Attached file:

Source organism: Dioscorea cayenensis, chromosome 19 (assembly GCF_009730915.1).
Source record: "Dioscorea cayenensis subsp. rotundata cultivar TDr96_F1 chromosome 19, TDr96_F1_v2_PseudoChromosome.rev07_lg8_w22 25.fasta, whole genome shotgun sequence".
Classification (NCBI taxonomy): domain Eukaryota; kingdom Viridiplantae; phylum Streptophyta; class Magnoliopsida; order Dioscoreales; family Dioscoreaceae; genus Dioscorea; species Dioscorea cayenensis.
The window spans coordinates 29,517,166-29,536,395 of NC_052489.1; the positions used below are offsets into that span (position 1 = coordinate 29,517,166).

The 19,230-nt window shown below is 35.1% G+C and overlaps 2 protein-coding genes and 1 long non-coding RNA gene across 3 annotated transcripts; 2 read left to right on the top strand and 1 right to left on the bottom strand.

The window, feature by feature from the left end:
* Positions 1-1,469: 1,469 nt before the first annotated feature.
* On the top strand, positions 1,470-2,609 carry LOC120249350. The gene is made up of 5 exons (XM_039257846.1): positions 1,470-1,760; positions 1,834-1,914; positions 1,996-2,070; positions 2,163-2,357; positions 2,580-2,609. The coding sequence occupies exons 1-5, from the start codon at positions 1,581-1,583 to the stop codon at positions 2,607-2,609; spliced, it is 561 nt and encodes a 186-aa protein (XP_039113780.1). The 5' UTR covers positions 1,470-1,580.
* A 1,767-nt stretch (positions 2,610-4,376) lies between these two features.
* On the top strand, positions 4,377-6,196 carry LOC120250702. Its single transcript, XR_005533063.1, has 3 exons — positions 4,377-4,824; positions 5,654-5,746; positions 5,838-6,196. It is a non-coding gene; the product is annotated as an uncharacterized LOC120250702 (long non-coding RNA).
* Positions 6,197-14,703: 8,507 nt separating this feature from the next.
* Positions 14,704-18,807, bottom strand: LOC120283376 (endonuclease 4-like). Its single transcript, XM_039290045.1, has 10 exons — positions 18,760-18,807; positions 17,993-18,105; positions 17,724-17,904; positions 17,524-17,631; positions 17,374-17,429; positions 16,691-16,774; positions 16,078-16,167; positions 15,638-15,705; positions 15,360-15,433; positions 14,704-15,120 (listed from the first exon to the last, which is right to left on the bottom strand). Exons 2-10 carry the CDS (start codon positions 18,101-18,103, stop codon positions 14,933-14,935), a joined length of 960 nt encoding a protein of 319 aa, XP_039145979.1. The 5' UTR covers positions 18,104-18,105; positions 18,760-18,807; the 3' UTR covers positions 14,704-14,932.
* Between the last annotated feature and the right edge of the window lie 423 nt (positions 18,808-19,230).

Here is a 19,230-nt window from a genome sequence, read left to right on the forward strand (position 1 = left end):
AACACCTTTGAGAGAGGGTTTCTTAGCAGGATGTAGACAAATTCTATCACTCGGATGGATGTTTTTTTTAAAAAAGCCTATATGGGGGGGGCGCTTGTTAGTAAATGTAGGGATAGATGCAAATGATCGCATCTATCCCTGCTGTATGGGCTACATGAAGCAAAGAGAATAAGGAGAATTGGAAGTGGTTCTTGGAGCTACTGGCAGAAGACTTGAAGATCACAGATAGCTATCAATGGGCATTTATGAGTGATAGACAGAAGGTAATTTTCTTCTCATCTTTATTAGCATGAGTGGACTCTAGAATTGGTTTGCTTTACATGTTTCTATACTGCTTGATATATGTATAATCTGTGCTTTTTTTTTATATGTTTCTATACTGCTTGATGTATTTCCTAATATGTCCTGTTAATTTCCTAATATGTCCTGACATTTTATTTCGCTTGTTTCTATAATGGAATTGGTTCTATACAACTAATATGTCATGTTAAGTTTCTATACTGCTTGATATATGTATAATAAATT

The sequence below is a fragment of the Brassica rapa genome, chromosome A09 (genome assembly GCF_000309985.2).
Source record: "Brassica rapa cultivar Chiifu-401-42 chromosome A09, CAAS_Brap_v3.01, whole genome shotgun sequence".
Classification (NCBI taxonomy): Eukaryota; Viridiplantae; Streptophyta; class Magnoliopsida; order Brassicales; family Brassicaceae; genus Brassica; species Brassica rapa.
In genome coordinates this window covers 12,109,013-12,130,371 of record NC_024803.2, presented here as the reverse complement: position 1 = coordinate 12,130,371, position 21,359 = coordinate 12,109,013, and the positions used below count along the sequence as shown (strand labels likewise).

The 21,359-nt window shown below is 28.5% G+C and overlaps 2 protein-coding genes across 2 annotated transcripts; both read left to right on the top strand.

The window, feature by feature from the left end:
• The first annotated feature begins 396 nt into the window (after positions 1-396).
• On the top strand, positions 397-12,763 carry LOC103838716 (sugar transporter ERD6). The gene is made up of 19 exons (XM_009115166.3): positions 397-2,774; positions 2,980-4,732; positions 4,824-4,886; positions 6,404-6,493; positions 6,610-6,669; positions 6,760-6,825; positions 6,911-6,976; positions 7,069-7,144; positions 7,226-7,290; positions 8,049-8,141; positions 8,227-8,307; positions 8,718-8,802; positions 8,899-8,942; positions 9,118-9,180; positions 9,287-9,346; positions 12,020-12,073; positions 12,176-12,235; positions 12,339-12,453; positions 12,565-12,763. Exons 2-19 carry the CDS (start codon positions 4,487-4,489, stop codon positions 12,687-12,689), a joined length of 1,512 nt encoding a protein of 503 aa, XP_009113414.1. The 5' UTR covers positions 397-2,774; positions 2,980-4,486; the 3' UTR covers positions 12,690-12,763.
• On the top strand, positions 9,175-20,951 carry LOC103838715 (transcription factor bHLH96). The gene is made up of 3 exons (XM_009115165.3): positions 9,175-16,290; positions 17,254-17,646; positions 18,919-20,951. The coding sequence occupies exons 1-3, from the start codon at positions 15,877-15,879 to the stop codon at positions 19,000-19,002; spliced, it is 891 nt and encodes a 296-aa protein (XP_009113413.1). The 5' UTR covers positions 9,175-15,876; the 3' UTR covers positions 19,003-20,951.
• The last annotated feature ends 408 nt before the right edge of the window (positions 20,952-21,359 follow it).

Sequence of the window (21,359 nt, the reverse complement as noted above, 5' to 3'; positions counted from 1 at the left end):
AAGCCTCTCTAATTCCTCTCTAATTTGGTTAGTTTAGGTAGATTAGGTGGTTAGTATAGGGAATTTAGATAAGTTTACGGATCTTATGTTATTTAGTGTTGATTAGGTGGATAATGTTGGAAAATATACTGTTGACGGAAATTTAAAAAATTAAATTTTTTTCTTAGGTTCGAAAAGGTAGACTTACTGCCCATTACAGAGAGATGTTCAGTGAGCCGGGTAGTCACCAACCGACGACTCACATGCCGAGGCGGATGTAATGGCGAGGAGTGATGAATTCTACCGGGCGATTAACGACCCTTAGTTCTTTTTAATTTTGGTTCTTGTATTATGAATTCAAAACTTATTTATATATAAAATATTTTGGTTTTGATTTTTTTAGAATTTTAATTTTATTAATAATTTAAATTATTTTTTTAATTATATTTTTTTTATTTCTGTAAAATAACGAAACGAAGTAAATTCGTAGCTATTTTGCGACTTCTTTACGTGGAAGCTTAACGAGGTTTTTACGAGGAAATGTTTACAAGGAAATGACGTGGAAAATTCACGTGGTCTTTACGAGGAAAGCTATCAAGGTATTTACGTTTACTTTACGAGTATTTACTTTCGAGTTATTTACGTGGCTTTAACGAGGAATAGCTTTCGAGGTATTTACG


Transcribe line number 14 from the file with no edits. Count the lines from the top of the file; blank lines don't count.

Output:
Here is a 19,230-nt window from a genome sequence, read left to right on the forward strand (position 1 = left end):